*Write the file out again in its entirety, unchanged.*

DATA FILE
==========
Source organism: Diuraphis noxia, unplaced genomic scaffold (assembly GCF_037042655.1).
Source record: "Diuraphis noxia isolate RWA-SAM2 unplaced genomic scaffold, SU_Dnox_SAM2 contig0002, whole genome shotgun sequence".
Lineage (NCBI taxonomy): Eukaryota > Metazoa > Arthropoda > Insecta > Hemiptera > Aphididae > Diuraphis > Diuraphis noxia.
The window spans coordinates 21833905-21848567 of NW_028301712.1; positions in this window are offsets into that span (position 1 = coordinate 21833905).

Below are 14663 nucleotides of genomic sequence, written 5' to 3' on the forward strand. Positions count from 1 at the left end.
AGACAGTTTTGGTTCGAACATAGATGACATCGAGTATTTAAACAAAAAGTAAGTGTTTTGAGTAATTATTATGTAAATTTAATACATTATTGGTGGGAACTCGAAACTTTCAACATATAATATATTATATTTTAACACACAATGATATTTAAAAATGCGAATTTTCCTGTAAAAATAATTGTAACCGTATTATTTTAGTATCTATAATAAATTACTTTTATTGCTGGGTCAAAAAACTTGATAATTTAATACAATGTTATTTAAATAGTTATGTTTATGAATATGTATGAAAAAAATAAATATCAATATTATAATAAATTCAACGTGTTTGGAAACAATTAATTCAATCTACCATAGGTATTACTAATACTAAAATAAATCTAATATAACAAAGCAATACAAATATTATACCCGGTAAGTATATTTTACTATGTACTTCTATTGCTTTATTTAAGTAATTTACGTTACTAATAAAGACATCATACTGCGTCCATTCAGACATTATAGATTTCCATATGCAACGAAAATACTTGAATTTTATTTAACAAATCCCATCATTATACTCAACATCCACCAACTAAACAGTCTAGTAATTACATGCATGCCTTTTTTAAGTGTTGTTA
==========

Source organism: Diuraphis noxia, unplaced genomic scaffold (assembly GCF_037042655.1).
Source record: "Diuraphis noxia isolate RWA-SAM2 unplaced genomic scaffold, SU_Dnox_SAM2 contig0002, whole genome shotgun sequence".
Lineage (NCBI taxonomy): Eukaryota > Metazoa > Arthropoda > Insecta > Hemiptera > Aphididae > Diuraphis > Diuraphis noxia.
The window spans coordinates 21833905-21848567 of NW_028301712.1; positions in this window are offsets into that span (position 1 = coordinate 21833905).

Below are 14663 nucleotides of genomic sequence, written 5' to 3' on the forward strand. Positions count from 1 at the left end.
AGACAGTTTTGGTTCGAACATAGATGACATCGAGTATTTAAACAAAAAGTAAGTGTTTTGAGTAATTATTATGTAAATTTAATACATTATTGGTGGGAACTCGAAACTTTCAACATATAATATATTATATTTTAACACACAATGATATTTAAAAATGCGAATTTTCCTGTAAAAATAATTGTAACCGTATTATTTTAGTATCTATAATAAATTACTTTTATTGCTGGGTCAAAAAACTTGATAATTTAATACAATGTTATTTAAATAGTTATGTTTATGAATATGTATGAAAAAAATAAATATCAATATTATAATAAATTCAACGTGTTTGGAAACAATTAATTCAATCTACCATAGGTATTACTAATACTAAAATAAATCTAATATAACAAAGCAATACAAATATTATACCCGGTAAGTATATTTTACTATGTACTTCTATTGCTTTATTTAAGTAATTTACGTTACTAATAAAGACATCATACTGCGTCCATTCAGACATTATAGATTTCCATATGCAACGAAAATACTTGAATTTTATTTAACAAATCCCATCATTATACTCAACATCCACCAACTAAACAGTCTAGTAATTACATGCATGCCTTTTTTAAGTGTTGTTA